Previewing the June 2022 JCWE Issue

Previewing the June 2022 JCWE Issue

This issue exhibits historians’ continuing efforts to grapple with the complexities of the Civil War Era, emphasizing how our collective understanding of the period has been produced, which topics have been neglected or marginalized, and why.

Ryan Hall’s article, “Chaos and Conquest: The Civil War and Indigenous Crisis on the Upper Missouri, 1861–1864,” extends the geography of the Civil War Era to the Upper Missouri River and expands the actors affected by it to include the Native groups who lived along the river’s banks. Drawing our attention to civilian rather than military matters—to federal agents, political patronage, and economic relationships—Hall makes a compelling case that the Civil War had a significant impact on Indigenous people in the northwestern United States because of the corruption and incompetence of the Republican appointees sent there. Seeing the Civil War Era not just from Indian Country but from a lesser-studied vantage helps capture the wide-ranging and significant implications of the war.

In “Rereading the High Private: Restoring Class and Race to Co. Aytch,” Patrick Lewis analyzes a Confederate memoir that was made famous in the twentieth century by historian Bell I. Wiley and filmmaker Ken Burns and that eventually became a staple in public history interpretations of the Civil War, particularly in Tennessee. Lewis shows the ways the memoir’s author, Samuel Rush Watkins, constructed a narrative in the early 1880s that obscured his own elite status (and that of many in his regiment), the significance of slavery and enslaved people, and the white supremacist violence that characterized Middle Tennessee after the war. This piece should change how historians use the famous Watkins quotations, both in teaching and public history settings.

Christina Adkins too explores the production of Civil War memory in the 1880s, taking a close look at Mary Chesnut’s changing descriptions of disease, as both metaphor and historical reality. Combining medical and literary history in “Mary Chesnut’s War Fever: Disease in the Civil War Narrative of a Lost Cause Dissenter,” Adkins examines Chesnut’s revisions of her own work based on changing ideas about illness and contagion, and the relationship between her 1880s vision of a diseased Confederacy and many white Southerners’ growing consolidation of the Lost Cause myth.

Mark Boonshoft’s review essay explores the history of schools and education from the antebellum period to the end of the nineteenth century, representing the Civil War as an “inflection point” in an important, but often overlooked field. Boonshoft demonstrates that the history of schooling and education is not only important in its own right but also offers a revealing window into debates about citizenship, democracy, and the state. The piece makes a strong case that the history of education should occupy a central place in our scholarship and teaching of the era.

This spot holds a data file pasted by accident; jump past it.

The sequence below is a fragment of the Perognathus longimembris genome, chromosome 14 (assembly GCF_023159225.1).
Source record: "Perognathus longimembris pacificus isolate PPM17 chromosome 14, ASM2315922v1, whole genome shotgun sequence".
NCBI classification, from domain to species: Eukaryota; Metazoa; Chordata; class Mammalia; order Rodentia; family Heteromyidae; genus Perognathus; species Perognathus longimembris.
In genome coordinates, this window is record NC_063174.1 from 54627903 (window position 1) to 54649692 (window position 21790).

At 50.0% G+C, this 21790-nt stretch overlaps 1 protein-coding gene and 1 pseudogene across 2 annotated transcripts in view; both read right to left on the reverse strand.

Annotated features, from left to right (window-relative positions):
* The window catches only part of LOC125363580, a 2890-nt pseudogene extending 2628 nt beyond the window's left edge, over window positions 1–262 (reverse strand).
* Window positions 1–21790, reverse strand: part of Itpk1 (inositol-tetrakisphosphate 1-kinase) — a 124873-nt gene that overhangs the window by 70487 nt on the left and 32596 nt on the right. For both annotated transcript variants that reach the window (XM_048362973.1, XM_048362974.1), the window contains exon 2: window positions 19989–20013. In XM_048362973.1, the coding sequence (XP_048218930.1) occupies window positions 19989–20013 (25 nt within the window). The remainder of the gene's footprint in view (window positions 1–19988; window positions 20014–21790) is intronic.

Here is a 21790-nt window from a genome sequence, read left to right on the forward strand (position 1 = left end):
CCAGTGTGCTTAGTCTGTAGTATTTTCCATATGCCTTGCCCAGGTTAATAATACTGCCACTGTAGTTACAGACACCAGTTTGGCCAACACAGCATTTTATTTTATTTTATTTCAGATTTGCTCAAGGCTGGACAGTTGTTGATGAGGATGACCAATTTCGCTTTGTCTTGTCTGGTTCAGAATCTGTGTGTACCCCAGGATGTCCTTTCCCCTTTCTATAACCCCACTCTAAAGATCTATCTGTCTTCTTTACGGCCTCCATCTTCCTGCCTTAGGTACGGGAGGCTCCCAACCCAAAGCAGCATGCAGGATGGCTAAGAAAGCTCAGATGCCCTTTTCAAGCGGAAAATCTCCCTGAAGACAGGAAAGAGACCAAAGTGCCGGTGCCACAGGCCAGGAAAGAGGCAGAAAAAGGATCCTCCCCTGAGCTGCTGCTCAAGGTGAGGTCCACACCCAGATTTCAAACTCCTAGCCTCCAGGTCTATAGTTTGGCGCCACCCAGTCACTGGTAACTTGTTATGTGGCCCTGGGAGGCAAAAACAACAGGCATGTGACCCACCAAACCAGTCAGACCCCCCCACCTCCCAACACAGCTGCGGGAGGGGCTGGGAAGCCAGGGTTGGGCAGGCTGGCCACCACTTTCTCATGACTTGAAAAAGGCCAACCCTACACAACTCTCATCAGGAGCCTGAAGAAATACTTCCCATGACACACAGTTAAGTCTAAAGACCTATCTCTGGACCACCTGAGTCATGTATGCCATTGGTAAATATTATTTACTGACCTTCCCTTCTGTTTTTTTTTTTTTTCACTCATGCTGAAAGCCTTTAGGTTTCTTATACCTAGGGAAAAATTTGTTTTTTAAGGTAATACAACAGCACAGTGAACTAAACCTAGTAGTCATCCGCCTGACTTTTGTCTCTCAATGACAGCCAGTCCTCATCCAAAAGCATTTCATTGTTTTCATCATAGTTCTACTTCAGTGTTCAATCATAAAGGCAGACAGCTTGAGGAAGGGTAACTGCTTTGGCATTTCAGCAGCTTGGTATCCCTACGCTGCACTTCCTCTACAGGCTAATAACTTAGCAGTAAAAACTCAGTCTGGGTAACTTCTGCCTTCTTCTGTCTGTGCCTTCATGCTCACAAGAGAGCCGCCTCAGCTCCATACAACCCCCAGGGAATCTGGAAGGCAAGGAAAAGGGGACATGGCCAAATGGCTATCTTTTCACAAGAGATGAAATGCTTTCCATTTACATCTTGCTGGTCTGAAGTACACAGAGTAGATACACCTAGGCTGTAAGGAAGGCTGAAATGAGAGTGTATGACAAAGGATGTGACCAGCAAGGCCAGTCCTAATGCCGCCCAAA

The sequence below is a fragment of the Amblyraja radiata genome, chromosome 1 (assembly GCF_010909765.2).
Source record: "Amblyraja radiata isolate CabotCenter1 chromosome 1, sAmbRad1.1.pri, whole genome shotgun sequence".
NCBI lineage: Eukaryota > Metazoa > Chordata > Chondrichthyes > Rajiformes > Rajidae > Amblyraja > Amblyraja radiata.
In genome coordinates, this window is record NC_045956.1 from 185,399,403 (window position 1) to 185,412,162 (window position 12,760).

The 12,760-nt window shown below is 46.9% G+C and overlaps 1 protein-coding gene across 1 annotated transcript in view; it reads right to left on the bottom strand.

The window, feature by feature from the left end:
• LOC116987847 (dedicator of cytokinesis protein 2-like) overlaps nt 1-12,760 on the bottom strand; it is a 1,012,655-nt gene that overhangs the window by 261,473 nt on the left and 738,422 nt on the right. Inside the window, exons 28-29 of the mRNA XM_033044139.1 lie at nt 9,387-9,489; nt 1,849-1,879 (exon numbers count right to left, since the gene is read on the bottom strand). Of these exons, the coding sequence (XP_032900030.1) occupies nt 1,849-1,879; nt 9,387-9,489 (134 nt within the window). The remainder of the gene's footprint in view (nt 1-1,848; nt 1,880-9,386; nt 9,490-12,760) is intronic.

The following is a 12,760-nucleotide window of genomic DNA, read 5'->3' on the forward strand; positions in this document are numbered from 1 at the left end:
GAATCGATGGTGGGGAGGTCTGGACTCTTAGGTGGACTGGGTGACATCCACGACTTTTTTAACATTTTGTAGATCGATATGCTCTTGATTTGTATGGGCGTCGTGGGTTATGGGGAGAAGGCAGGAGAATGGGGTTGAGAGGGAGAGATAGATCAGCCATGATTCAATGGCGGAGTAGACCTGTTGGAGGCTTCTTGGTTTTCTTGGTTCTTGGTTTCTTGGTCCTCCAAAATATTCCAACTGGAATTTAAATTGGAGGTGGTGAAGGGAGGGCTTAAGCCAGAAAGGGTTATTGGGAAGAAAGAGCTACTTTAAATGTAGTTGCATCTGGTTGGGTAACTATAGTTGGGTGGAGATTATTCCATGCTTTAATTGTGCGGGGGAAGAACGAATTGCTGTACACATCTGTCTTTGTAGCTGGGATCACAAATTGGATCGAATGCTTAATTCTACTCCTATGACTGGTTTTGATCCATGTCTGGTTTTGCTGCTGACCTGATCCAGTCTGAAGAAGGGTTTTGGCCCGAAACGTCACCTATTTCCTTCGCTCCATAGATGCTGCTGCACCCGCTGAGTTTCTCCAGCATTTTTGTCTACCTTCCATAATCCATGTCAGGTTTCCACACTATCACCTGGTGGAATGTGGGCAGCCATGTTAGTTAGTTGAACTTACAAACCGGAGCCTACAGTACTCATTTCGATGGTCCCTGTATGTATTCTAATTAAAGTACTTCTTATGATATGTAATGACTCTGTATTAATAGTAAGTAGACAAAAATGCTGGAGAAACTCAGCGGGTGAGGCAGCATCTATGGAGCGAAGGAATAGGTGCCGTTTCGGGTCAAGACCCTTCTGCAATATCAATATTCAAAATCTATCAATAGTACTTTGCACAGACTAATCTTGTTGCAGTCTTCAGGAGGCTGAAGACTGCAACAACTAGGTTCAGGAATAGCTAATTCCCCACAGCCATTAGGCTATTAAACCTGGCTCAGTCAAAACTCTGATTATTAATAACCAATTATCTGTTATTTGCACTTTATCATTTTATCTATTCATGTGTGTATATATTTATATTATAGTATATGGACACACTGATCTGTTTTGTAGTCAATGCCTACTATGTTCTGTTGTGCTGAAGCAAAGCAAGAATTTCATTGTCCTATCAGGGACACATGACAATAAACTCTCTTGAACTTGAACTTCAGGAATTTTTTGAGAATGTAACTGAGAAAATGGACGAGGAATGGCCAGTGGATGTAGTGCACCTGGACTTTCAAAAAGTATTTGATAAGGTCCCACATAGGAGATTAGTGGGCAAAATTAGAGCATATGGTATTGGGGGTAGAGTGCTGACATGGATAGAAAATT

Our book review section reflects some of the breadth and diversity of the field, as well as the commitment of our editors and reviewers to historical engagement in an extraordinarily challenging time. We are immensely grateful to the associate editors—Hilary Green, Luke Harlow, and Katy Shively—for their steadfast efforts on behalf of the journal, to the book reviewers and peer reviewers who also make the journal possible, and to you, our readers. 

Kate Masur and Greg Downs

Kate Masur is an associate professor at Northwestern University, specializing in the history of the nineteenth-century United States, focusing on how Americans grappled with questions of race and equality after the abolition of slavery. Greg Downs, who studies U.S. political and cultural history in the nineteenth and early twentieth centuries, is a professor of history at University of California--Davis. Together they edited an essay collection on the Civil War titled The World the Civil War Made (North Carolina, 2015), and they currently co-edit The Journal of the Civil War Era.

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